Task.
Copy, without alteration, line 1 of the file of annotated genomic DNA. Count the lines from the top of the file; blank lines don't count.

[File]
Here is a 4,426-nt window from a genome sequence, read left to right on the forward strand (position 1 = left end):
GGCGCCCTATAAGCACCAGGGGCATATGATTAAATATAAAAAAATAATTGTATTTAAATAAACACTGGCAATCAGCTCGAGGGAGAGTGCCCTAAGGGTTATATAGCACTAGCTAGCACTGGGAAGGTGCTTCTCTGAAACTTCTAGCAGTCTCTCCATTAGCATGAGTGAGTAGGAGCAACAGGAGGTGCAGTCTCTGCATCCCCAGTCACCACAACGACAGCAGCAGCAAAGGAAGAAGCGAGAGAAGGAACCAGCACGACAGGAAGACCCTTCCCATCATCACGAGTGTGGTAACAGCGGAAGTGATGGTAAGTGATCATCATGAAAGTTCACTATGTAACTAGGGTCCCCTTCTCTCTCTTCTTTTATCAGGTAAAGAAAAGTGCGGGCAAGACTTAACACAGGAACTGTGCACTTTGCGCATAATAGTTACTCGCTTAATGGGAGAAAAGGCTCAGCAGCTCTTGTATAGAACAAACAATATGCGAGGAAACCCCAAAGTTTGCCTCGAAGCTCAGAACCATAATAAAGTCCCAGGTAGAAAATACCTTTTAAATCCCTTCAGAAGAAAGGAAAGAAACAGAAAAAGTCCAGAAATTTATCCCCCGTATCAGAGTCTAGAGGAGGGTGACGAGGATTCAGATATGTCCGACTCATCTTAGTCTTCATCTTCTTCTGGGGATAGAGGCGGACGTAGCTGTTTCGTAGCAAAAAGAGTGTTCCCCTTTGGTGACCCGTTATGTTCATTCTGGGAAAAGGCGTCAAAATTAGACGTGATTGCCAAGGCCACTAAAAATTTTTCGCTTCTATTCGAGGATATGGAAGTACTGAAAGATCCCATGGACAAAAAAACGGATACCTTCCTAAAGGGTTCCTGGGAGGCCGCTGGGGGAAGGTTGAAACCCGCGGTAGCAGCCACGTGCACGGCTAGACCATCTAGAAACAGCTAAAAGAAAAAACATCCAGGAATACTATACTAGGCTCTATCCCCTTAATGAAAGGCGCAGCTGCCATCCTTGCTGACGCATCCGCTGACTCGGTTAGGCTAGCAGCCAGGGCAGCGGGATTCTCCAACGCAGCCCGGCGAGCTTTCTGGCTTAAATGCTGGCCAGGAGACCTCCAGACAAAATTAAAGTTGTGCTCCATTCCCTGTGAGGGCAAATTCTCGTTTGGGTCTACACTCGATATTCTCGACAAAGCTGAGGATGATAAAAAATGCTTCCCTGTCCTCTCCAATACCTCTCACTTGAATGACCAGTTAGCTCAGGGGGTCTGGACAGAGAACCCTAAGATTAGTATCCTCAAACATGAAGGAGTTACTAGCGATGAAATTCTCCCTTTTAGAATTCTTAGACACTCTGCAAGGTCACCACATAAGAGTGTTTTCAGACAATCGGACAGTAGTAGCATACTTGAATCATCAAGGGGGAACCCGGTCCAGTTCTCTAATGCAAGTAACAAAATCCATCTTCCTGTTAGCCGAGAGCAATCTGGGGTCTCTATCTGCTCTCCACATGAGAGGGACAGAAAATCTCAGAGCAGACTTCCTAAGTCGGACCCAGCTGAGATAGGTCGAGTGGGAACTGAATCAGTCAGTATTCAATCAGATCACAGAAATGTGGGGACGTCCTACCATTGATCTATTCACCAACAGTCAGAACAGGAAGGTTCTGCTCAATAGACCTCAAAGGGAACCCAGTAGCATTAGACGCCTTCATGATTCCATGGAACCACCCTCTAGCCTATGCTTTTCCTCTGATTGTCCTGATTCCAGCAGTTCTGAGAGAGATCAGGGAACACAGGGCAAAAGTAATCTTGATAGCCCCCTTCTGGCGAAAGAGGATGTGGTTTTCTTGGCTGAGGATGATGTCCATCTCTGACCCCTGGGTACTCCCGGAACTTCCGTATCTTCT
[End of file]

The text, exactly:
Here is a 4,426-nt window from a genome sequence, read left to right on the forward strand (position 1 = left end):